Two U.S. Soldiers Killed in Iraq

Insurgents fired a rocket at U.S. troops in western Iraq, killing two soldiers, while in Baghdad (search), rockets fired toward the U.S.-led coalition headquarters Sunday killed two Iraqi civilians and injured an American soldier.

The attacks came a day after the first anniversary of the start of the war that ousted Saddam Hussein (search).

A 1st Infantry Division soldier was also killed Sunday in an apparent accident during a weapons firing exercise in Samarra (search), about 60 miles north of Baghdad, Army spokeswoman Maj. Debra Stewart said. The incident was under investigation.

One of three rockets fired in Baghdad landed inside the coalition headquarters but caused no significant damage, a U.S. official said, speaking on condition of anonymity. The wounded soldier was hit by flying glass. Staff and journalists in the compound were instructed to take cover inside a bunker.

Two rockets landed outside the compound in the upscale neighborhood of Mansour (search), killing two Iraqi civilians and wounding five, the official said. However, officials at the nearby Yarmouk Hospital said one person died and 10 were wounded. Residents said the rockets landed in a street, damaging several cars and shops.

"This is a terrorist act. There are no military targets in Mansour," said Raed Abdul Saheb, a doctor at the hospital.

Mortar and rocket attacks on the coalition headquarters are common. The assaults often miss and hit nearby neighborhoods.

The rocket attack in western Iraq occurred Saturday evening near the city of Fallujah, where anti-U.S. rebels are active, the official said. Five soldiers and a sailor were also wounded, besides the two soldiers killed, she said. No other details were available.

In the northern city of Kirkuk, unidentified gunmen inside an ethnic Turkman youth center fired at Kurds waving flags to celebrate the Kurdish new year, killing one and wounding four others on Sunday, said Abdul-Salam Zangana, a security official at a hospital.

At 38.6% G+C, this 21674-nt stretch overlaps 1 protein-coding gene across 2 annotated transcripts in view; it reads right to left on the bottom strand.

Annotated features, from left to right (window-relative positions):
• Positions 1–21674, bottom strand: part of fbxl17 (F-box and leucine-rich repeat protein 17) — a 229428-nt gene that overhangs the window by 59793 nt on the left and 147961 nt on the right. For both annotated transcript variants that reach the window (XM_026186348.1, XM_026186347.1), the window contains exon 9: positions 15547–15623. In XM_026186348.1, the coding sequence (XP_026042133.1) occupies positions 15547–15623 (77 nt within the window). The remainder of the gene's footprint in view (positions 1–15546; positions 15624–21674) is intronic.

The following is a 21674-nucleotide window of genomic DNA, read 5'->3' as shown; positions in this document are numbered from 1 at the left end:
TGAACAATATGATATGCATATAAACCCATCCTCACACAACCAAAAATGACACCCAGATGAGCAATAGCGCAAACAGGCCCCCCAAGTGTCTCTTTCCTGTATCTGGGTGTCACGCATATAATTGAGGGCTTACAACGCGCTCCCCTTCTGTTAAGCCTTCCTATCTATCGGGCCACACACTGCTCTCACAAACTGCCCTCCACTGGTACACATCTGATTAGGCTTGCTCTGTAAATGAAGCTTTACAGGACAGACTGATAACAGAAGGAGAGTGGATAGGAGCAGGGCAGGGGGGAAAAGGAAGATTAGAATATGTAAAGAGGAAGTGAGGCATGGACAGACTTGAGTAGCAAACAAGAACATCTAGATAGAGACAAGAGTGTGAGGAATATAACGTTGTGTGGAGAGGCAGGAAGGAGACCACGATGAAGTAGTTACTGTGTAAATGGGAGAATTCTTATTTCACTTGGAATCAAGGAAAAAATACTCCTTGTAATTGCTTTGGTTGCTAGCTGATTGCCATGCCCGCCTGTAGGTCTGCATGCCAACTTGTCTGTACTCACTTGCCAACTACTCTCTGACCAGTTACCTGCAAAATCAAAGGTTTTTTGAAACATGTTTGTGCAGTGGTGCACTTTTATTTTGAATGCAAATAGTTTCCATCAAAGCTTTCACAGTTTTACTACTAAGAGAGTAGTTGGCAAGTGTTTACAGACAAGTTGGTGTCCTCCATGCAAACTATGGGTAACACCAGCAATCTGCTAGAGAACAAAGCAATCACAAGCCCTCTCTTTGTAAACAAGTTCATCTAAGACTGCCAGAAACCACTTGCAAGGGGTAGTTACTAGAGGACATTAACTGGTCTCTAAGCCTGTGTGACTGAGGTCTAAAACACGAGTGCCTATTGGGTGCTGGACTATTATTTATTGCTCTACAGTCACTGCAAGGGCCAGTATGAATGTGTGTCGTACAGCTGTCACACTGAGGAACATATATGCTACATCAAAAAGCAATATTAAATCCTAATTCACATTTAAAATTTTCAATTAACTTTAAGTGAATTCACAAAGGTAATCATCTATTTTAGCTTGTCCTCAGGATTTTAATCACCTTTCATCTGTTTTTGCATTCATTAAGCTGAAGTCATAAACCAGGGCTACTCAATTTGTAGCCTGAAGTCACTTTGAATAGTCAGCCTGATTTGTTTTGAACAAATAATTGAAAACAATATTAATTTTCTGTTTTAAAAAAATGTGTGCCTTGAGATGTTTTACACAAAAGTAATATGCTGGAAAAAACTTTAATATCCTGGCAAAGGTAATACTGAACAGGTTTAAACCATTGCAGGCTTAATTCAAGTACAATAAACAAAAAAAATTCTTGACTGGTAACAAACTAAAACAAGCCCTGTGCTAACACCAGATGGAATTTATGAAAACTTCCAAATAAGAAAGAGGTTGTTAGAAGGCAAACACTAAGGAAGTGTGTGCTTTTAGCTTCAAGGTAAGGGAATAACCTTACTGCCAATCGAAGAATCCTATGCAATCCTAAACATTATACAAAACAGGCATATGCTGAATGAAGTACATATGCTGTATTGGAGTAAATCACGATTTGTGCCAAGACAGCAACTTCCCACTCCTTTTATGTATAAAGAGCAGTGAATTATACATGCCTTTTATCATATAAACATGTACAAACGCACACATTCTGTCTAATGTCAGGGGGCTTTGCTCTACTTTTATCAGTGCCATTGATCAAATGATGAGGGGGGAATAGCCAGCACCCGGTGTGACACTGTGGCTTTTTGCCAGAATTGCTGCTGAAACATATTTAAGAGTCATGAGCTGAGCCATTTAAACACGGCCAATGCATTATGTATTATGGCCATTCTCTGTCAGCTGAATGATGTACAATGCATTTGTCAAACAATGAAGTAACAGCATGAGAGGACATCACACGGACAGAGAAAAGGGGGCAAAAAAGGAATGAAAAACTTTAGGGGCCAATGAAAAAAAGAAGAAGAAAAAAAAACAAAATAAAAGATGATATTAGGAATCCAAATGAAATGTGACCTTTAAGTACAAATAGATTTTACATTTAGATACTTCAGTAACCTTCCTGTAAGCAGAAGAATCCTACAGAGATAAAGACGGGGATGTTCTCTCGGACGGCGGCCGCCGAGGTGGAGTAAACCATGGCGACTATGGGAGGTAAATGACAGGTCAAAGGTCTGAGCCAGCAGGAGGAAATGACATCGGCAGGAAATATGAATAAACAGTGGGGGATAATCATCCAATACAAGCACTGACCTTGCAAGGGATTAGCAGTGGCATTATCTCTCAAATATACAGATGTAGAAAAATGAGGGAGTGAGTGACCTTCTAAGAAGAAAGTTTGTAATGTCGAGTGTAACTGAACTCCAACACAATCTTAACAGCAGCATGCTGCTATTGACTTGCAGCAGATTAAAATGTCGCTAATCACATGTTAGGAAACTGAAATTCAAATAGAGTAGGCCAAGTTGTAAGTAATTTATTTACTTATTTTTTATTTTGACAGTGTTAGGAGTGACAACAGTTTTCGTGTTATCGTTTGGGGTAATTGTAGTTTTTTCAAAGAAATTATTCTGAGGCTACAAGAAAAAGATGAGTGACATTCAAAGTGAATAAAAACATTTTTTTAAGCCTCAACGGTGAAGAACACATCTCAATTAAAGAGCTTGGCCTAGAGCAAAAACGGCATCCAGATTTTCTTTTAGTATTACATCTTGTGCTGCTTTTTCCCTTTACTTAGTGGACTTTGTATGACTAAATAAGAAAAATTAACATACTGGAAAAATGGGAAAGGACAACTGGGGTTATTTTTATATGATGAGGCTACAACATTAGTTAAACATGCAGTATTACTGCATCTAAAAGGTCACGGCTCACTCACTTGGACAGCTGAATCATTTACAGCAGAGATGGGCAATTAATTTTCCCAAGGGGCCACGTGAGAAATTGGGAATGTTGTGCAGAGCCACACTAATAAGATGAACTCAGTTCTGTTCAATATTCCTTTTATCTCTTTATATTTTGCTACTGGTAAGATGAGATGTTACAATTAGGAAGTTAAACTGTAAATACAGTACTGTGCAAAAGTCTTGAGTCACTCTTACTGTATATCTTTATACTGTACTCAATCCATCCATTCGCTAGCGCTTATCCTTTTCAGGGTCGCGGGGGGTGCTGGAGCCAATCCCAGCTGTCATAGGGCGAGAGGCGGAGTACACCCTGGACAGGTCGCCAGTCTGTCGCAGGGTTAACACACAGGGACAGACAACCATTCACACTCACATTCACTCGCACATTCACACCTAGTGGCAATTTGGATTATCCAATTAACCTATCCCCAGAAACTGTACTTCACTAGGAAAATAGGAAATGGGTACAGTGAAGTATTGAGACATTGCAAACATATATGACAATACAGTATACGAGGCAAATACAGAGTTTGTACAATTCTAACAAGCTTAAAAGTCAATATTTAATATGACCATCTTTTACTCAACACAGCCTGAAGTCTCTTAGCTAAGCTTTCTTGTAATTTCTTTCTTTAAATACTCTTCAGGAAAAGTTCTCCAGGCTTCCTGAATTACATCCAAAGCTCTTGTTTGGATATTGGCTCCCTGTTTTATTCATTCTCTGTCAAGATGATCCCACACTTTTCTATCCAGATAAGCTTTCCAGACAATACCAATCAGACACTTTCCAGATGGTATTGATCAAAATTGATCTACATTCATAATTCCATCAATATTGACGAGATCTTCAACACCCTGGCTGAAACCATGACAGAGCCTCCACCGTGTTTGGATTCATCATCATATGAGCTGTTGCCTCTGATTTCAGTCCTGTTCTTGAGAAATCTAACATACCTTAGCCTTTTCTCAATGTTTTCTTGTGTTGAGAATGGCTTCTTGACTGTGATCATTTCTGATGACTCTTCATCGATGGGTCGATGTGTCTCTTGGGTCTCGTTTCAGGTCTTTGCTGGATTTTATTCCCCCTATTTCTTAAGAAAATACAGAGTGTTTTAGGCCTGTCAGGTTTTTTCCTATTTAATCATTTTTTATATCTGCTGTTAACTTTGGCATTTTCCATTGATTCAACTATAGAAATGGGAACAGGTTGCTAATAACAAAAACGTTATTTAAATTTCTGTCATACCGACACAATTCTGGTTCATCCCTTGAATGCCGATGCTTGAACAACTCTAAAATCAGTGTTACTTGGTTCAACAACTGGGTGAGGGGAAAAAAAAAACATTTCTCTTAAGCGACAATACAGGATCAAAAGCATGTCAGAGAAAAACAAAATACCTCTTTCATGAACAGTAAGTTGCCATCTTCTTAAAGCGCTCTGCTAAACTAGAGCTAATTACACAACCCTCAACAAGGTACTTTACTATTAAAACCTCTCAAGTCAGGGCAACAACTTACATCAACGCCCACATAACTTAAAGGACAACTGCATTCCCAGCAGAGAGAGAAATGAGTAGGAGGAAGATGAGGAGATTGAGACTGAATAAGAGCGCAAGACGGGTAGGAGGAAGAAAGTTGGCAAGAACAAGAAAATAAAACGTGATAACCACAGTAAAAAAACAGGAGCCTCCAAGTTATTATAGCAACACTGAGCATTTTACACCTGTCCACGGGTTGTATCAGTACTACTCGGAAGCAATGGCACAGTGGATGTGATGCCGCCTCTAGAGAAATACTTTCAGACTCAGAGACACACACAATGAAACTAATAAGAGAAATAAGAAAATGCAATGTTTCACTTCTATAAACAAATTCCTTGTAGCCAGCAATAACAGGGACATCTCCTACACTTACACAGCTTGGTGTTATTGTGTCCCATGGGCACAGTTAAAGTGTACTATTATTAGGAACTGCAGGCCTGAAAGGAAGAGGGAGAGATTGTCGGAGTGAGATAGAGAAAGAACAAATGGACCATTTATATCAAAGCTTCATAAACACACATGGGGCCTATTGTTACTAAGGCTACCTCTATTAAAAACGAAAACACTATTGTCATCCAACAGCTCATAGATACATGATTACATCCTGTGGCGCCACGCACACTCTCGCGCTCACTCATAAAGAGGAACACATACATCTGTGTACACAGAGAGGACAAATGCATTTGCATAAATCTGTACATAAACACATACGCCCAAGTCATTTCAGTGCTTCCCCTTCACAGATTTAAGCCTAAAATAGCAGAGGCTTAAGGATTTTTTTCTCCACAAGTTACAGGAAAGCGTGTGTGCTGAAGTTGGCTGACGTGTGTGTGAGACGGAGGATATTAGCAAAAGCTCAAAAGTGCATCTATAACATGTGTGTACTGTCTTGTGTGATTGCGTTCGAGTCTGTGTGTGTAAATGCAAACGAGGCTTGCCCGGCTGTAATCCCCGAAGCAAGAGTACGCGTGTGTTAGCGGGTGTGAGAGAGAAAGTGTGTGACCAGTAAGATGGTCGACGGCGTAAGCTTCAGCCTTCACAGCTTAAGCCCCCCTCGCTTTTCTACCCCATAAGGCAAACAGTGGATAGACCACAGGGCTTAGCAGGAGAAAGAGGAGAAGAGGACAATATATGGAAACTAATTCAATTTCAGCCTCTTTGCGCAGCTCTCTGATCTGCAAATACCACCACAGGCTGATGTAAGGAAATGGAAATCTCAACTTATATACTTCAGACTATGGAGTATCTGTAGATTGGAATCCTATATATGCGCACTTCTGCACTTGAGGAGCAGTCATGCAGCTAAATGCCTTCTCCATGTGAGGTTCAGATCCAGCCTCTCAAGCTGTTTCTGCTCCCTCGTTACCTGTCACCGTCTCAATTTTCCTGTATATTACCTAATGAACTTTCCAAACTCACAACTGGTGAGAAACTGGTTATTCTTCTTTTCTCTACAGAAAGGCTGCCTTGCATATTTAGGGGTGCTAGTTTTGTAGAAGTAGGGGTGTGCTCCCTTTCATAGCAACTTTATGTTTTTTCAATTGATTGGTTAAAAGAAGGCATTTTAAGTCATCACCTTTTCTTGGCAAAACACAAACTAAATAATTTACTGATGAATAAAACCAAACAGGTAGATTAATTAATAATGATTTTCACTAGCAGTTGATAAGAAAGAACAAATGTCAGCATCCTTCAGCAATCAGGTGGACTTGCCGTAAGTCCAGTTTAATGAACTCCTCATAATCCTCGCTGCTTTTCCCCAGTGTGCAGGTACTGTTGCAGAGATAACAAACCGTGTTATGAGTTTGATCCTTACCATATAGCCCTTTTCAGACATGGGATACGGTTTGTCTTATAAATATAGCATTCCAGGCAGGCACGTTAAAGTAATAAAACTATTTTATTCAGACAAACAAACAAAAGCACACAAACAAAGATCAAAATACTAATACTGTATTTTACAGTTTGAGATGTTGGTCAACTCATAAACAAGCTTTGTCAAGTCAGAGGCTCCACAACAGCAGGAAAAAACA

The millions of Iraqis who exulted in Saddam's downfall did not publicly celebrate the first anniversary of the start of the war, nor were there street protests from those who enjoyed his patronage — partly because public gatherings are vulnerable to suicide attackers, car bombs, shootings and other violence.

Even those who opposed Saddam are uncomfortable with the invasion and extended occupation of Iraq by foreign armies.

Many Iraqis fear daily they will be caught in the crossfire of the conflict between U.S. forces and anti-American insurgents and other shadowy assailants; some said they felt more insecure now than they did before the United States launched military strikes.

Hours after U.S. Marines officially took control Saturday from the 82nd Airborne Division of a swath of territory west of Baghdad, the U.S. military said rebels had killed a U.S. Marine in the area, Anbar province, a day earlier. Two Marines also died in combat Wednesday in Anbar, which includes parts of the so-called Sunni Triangle where guerrilla attacks have been fierce.

At the handover ceremony at a U.S. base in Ramadi, Marine commander Maj. Gen. James Mattis issued a warning to insurgents.

"We expect to be the best friends to Iraqis who are trying to put their country back together. And for those who want to fight, for the foreign fighters and former regime people, they'll regret it. We're going to handle them very roughly," he said.

Thousands of war protesters marched in Asian, American and European cities on the first anniversary of the invasion, demanding the withdrawal of U.S.-led troops from Iraq.